Certainly evolution can involve competition; and it is also true to say that for most complex organisms, the evolution of complexity is far more about cooperation than it is about competition; and we are the most complex things we know.
So many of a religious persuasion are (very rightly) very skeptical of those who use a very simplistic (and essentially wrong) claim that evolution is all about competition and “survival of the fittest” to support behaviours in the economic and business and political realms that are essentially cheating strategies on the cooperative that is human society. I am equally (or more) skeptical – though from a strictly systemic view, based upon balance of probabilities in a vastly complex systemic landscape.
I am all for science.
Science is not about being right.
Science is accepting eternal ignorance; and striving with humility to be a little less wrong every day.
Science is being willing to question anything and everything, if there is reasonable evidence that such questioning is required.
As someone who has had a passionate interest in evolutionary theory and practice for over 50 years; I am clear, beyond any shadow of reasonable doubt, that the survival of us all demands a universal respect for individual life and individual liberty; and that demands of each of us responsible action in both social and ecological contexts. And there will be as many different variations on those themes as there are individuals in existence. We are in fact that complex.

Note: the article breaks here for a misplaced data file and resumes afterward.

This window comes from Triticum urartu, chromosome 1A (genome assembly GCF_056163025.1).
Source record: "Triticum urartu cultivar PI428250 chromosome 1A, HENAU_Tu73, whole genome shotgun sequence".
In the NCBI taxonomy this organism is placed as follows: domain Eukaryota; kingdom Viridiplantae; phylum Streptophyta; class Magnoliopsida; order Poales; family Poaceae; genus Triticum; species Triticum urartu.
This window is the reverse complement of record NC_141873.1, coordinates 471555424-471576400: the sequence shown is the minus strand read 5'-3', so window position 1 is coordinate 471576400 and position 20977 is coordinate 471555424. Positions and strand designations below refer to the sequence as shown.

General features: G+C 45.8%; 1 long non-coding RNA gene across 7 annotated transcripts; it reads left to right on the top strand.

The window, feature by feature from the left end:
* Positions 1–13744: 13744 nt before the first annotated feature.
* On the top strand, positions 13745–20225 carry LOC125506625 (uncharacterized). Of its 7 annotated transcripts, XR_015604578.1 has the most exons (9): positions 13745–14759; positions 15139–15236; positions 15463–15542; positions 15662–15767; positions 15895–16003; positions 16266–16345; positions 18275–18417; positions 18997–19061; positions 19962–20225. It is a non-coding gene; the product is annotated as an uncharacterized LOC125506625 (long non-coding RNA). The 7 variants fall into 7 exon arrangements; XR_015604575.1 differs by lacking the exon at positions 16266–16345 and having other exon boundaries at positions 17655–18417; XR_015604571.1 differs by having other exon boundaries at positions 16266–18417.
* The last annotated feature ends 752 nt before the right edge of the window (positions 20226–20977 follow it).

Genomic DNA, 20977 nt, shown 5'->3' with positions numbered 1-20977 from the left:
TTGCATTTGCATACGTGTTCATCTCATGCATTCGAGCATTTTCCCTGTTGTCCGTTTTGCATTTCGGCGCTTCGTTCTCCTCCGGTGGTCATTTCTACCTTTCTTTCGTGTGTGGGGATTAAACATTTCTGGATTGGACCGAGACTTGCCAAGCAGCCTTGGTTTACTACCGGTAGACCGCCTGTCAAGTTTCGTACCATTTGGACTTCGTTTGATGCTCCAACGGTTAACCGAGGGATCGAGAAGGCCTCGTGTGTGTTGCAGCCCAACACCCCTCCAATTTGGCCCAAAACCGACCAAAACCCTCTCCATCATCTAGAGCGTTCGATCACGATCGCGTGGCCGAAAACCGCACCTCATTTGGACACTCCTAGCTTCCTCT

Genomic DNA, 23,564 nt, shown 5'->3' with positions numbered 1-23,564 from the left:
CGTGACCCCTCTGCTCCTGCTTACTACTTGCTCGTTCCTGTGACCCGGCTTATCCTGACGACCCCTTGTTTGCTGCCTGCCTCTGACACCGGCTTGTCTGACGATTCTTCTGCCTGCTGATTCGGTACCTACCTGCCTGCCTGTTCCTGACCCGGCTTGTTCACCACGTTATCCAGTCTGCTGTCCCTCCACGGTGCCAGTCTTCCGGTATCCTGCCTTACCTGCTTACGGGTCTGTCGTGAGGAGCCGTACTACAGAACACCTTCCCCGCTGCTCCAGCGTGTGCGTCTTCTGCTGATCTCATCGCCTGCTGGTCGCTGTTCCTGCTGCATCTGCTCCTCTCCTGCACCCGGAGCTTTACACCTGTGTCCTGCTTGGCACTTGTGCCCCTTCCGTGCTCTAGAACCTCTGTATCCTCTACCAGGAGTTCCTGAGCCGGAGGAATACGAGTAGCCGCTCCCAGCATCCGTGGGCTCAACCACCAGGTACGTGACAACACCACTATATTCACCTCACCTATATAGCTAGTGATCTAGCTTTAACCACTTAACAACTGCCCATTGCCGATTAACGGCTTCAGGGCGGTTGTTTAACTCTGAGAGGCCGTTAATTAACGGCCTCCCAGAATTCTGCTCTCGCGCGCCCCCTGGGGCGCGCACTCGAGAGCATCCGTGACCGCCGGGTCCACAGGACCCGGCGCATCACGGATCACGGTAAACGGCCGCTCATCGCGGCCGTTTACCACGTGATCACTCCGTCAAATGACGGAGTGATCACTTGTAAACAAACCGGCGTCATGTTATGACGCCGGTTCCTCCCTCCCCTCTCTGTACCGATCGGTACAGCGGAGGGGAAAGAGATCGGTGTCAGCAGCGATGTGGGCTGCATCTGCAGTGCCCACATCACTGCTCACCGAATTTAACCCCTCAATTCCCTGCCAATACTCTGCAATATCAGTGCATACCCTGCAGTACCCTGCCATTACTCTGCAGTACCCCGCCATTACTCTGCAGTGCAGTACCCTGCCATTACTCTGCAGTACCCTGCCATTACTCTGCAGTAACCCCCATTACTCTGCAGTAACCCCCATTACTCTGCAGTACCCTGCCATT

So rather than trying to be “right”; try a little humility. Try showing respect. Try listening for the deeper truths encoded in the heuristics that apply to domains that may not be of primary interest to us.
In every age, those who see something that is less wrong than the old model, are by definition heretics and “wrong” from within the old model.
Scientific progress demands we allow such things; is in fact predicated upon them. Which is not to say the everyone making such claims is in fact less wrong; but some of them will be – and one has to do the hard work to sort one from t’other; and show some respect to all in the process.
We all make mistakes.
One of the keys to scientific progress is noticing that they are mistakes, and correcting them.
To be able to do that, one must be eternally open to the possibility of mistakes. That is not always a comfortable place to be.
[followed by as replys to comments on my facebook share]
What I was trying to say (none too clearly- obviously), is that the simple idea that someone is either right or wrong, is almost certainly not accurate most of the time. Most often the model we are using is only an approximation to what is actually present.
For me, all moral values seem to be the result of the survival of something.
Deeper than that.
It seems beyond reasonable doubt that all of what we call knowledge is just a simplistic model of something vastly more complex.
Evolutionary epistemology and evolutionary ontology seem to be at root of all that we are – our perceptions, our perceptual models, our experiential reality, our morality, everything. Trace it far enough and you come back to the differential survival of something. Level upon level upon level.
It seems to be what is there.